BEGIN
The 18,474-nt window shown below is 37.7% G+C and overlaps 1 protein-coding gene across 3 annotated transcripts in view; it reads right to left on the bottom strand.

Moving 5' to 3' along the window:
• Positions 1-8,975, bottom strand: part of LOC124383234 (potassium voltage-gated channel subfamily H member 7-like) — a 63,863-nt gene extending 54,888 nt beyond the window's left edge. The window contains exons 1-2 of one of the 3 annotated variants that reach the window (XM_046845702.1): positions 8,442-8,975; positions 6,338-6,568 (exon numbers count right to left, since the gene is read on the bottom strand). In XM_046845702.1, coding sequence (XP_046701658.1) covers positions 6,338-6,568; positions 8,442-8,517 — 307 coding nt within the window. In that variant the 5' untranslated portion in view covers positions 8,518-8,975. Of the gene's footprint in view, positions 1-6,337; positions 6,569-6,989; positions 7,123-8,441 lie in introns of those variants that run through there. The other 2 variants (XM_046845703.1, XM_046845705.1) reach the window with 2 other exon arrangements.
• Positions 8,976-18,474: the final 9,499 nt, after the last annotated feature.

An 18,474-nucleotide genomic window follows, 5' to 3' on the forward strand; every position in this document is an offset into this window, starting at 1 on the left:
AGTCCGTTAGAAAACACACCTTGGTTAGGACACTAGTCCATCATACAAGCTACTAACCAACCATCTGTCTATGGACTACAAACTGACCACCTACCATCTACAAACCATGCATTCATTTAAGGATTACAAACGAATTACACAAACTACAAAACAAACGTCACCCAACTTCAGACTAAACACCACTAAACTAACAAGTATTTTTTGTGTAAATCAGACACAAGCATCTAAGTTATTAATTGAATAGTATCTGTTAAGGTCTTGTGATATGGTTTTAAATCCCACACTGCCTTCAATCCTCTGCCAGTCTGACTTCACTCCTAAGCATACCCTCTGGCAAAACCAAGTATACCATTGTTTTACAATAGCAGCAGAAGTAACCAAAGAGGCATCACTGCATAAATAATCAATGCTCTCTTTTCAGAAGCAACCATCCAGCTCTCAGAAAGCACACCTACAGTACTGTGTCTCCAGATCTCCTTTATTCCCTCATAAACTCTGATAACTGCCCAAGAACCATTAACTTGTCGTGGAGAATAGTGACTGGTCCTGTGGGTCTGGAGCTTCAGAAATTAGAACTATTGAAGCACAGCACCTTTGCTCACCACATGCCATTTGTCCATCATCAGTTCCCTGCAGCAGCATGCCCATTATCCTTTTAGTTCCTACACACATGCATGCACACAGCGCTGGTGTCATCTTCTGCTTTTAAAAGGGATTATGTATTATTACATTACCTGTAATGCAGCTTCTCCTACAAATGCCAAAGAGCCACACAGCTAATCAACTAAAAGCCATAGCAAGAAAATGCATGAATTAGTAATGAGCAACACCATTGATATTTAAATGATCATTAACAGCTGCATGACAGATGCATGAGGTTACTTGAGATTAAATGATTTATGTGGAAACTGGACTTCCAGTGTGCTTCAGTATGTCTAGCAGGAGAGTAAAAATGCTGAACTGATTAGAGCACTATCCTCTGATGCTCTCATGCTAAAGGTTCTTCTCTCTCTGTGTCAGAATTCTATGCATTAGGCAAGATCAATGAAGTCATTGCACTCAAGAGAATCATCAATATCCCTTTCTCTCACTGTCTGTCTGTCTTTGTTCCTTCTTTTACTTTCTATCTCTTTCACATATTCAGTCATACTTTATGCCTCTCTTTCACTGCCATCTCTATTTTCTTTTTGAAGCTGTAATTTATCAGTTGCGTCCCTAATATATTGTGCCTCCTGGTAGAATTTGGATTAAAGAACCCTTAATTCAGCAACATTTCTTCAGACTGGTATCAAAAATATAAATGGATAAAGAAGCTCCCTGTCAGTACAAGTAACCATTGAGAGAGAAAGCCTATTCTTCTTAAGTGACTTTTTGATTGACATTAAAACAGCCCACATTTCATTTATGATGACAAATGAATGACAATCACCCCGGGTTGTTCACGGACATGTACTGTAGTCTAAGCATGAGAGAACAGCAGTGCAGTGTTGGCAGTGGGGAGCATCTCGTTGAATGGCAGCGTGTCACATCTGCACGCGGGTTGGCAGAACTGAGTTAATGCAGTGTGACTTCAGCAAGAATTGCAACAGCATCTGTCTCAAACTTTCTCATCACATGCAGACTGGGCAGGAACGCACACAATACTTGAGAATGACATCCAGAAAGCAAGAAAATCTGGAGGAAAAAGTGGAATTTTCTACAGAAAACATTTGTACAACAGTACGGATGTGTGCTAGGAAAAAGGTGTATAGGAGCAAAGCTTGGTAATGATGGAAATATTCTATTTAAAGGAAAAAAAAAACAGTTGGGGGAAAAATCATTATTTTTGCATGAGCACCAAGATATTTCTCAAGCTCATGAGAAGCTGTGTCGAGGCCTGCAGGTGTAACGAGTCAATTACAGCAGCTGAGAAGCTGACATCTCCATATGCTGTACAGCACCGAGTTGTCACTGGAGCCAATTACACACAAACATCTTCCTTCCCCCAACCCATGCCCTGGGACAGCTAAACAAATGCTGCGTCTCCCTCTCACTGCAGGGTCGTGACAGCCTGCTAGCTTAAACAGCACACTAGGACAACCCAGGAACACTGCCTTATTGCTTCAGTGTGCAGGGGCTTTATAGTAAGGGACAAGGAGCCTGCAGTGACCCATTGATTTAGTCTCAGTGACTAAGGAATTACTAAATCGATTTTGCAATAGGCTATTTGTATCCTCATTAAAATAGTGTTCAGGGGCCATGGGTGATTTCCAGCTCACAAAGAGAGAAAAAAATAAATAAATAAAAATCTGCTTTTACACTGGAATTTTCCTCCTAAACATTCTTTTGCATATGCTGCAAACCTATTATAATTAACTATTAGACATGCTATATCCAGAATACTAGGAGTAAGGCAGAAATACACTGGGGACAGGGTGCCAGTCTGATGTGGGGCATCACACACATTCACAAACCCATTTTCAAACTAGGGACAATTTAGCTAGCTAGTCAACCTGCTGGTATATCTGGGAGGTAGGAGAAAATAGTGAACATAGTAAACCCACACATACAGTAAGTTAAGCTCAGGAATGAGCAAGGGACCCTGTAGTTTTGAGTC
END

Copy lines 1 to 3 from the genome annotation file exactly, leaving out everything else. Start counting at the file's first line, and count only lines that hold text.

The 18,474-nt window shown below is 37.7% G+C and overlaps 1 protein-coding gene across 3 annotated transcripts in view; it reads right to left on the bottom strand.

Moving 5' to 3' along the window:
• Positions 1-8,975, bottom strand: part of LOC124383234 (potassium voltage-gated channel subfamily H member 7-like) — a 63,863-nt gene extending 54,888 nt beyond the window's left edge. The window contains exons 1-2 of one of the 3 annotated variants that reach the window (XM_046845702.1): positions 8,442-8,975; positions 6,338-6,568 (exon numbers count right to left, since the gene is read on the bottom strand). In XM_046845702.1, coding sequence (XP_046701658.1) covers positions 6,338-6,568; positions 8,442-8,517 — 307 coding nt within the window. In that variant the 5' untranslated portion in view covers positions 8,518-8,975. Of the gene's footprint in view, positions 1-6,337; positions 6,569-6,989; positions 7,123-8,441 lie in introns of those variants that run through there. The other 2 variants (XM_046845703.1, XM_046845705.1) reach the window with 2 other exon arrangements.